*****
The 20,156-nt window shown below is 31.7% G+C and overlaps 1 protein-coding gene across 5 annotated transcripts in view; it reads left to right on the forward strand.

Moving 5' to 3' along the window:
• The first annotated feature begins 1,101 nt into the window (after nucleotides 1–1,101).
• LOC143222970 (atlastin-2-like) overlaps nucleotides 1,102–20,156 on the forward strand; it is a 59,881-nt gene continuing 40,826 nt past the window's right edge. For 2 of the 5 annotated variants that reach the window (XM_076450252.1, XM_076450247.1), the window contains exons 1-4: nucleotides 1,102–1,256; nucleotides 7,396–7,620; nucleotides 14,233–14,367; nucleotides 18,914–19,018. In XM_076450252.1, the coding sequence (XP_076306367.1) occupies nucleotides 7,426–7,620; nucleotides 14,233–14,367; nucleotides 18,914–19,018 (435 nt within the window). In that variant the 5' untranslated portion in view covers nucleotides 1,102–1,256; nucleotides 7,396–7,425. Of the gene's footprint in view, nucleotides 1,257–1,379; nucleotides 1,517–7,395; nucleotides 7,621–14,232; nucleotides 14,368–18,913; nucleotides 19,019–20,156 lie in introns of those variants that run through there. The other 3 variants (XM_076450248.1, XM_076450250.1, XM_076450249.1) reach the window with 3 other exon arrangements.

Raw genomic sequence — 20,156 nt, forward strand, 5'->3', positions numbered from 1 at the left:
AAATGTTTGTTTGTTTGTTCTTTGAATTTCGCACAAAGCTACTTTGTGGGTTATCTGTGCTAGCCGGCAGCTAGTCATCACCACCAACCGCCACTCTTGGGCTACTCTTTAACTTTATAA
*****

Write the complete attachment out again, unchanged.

The 20,156-nt window shown below is 31.7% G+C and overlaps 1 protein-coding gene across 5 annotated transcripts in view; it reads left to right on the forward strand.

Moving 5' to 3' along the window:
• The first annotated feature begins 1,101 nt into the window (after nucleotides 1–1,101).
• LOC143222970 (atlastin-2-like) overlaps nucleotides 1,102–20,156 on the forward strand; it is a 59,881-nt gene continuing 40,826 nt past the window's right edge. For 2 of the 5 annotated variants that reach the window (XM_076450252.1, XM_076450247.1), the window contains exons 1-4: nucleotides 1,102–1,256; nucleotides 7,396–7,620; nucleotides 14,233–14,367; nucleotides 18,914–19,018. In XM_076450252.1, the coding sequence (XP_076306367.1) occupies nucleotides 7,426–7,620; nucleotides 14,233–14,367; nucleotides 18,914–19,018 (435 nt within the window). In that variant the 5' untranslated portion in view covers nucleotides 1,102–1,256; nucleotides 7,396–7,425. Of the gene's footprint in view, nucleotides 1,257–1,379; nucleotides 1,517–7,395; nucleotides 7,621–14,232; nucleotides 14,368–18,913; nucleotides 19,019–20,156 lie in introns of those variants that run through there. The other 3 variants (XM_076450248.1, XM_076450250.1, XM_076450249.1) reach the window with 3 other exon arrangements.

Raw genomic sequence — 20,156 nt, forward strand, 5'->3', positions numbered from 1 at the left:
AAATGTTTGTTTGTTTGTTCTTTGAATTTCGCACAAAGCTACTTTGTGGGTTATCTGTGCTAGCCGGCAGCTAGTCATCACCACCAACCGCCACTCTTGGGCTACTCTTTAACTTTATAA